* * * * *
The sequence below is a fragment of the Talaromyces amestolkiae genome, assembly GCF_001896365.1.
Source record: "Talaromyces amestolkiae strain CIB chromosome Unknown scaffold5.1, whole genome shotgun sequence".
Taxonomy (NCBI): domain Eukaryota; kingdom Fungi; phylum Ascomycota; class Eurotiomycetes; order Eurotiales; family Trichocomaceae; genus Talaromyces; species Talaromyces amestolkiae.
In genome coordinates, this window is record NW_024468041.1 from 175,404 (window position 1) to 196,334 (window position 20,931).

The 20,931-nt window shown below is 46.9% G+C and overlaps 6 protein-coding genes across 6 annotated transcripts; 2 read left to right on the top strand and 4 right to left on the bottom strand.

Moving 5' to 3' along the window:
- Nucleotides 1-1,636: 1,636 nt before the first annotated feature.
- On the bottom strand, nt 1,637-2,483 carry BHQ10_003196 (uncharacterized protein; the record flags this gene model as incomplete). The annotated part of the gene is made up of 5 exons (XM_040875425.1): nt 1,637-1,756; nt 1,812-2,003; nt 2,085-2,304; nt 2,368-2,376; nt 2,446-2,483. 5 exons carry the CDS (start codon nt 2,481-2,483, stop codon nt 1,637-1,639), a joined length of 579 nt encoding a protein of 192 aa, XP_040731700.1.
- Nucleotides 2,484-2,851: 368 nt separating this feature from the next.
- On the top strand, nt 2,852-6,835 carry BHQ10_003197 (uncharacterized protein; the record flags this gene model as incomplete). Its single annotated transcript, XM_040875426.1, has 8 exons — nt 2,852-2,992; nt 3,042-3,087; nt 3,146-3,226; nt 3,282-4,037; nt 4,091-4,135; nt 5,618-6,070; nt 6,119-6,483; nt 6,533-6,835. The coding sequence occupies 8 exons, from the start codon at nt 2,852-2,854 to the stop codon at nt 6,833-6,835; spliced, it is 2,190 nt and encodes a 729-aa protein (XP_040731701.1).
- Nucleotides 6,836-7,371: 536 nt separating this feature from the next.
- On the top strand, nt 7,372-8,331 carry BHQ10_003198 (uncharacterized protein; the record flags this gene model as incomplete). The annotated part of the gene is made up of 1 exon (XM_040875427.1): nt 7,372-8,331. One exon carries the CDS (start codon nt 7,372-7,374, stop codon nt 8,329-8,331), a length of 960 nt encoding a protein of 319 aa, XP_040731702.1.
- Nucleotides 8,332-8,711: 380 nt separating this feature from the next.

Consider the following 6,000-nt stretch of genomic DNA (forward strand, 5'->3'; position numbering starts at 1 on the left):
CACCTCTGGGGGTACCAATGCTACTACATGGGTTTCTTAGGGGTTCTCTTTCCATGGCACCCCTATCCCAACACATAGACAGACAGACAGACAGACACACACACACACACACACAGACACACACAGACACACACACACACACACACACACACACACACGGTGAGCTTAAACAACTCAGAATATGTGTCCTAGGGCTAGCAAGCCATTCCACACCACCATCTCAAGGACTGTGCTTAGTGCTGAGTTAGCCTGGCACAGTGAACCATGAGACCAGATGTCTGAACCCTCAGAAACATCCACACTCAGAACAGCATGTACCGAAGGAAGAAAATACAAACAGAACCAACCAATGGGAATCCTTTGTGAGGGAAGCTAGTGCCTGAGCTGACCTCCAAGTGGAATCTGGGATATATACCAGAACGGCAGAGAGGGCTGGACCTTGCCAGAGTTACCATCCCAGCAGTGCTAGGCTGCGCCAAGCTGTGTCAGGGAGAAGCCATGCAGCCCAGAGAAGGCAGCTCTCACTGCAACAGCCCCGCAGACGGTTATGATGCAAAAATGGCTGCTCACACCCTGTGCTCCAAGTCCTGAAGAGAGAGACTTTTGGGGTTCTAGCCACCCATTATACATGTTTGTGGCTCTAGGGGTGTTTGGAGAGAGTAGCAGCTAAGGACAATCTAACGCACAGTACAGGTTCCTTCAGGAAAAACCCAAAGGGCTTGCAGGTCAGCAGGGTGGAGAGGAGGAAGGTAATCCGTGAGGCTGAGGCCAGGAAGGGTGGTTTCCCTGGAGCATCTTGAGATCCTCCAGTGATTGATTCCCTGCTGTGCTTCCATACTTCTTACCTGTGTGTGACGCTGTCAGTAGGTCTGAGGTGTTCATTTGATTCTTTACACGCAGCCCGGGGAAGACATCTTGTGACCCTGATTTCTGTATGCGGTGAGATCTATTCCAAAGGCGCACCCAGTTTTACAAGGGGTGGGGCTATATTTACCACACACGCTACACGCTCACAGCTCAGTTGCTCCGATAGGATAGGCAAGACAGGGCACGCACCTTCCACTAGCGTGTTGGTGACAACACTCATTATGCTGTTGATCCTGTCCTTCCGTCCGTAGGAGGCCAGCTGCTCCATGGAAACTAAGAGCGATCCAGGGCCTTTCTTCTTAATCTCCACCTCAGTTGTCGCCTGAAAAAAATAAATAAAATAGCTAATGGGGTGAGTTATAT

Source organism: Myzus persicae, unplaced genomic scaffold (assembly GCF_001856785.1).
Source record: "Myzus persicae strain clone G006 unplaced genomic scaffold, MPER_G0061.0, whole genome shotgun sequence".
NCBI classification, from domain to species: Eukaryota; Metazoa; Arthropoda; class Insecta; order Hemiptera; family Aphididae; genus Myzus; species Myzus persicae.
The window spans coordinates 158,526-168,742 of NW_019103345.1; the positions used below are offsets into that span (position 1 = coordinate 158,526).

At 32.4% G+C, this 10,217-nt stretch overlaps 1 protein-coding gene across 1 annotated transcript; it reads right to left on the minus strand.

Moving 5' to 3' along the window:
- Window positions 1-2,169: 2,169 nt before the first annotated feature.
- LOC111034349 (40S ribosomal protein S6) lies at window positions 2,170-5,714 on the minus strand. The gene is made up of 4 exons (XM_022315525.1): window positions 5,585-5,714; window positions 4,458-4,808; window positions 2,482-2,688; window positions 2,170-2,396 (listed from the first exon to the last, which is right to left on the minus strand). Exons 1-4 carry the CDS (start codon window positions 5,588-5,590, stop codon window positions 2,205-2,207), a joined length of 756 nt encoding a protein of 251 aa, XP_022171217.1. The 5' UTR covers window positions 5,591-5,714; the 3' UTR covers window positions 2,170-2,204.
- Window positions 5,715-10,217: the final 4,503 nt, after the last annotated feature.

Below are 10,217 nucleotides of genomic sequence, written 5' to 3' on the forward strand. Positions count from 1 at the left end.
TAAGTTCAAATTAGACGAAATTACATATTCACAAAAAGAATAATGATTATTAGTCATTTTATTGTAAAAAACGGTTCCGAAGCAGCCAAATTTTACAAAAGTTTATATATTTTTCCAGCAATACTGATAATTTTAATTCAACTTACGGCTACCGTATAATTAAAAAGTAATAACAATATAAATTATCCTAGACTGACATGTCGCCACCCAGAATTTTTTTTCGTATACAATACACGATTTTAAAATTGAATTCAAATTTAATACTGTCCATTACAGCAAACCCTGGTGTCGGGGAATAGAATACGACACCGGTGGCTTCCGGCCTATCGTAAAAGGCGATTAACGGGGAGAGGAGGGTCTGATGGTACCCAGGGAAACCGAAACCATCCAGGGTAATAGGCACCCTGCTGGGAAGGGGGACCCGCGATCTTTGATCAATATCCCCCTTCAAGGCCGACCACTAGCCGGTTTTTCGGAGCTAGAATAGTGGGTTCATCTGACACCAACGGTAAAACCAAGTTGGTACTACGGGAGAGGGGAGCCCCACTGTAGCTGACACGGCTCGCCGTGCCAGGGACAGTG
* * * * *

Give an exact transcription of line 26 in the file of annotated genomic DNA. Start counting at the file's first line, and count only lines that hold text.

TAAGTTCAAATTAGACGAAATTACATATTCACAAAAAGAATAATGATTATTAGTCATTTTATTGTAAAAAACGGTTCCGAAGCAGCCAAATTTTACAAAAGTTTATATATTTTTCCAGCAATACTGATAATTTTAATTCAACTTACGGCTACCGTATAATTAAAAAGTAATAACAATATAAATTATCCTAGACTGACATGTCGCCACCCAGAATTTTTTTTCGTATACAATACACGATTTTAAAATTGAATTCAAATTTAATACTGTCCATTACAGCAAACCCTGGTGTCGGGGAATAGAATACGACACCGGTGGCTTCCGGCCTATCGTAAAAGGCGATTAACGGGGAGAGGAGGGTCTGATGGTACCCAGGGAAACCGAAACCATCCAGGGTAATAGGCACCCTGCTGGGAAGGGGGACCCGCGATCTTTGATCAATATCCCCCTTCAAGGCCGACCACTAGCCGGTTTTTCGGAGCTAGAATAGTGGGTTCATCTGACACCAACGGTAAAACCAAGTTGGTACTACGGGAGAGGGGAGCCCCACTGTAGCTGACACGGCTCGCCGTGCCAGGGACAGTG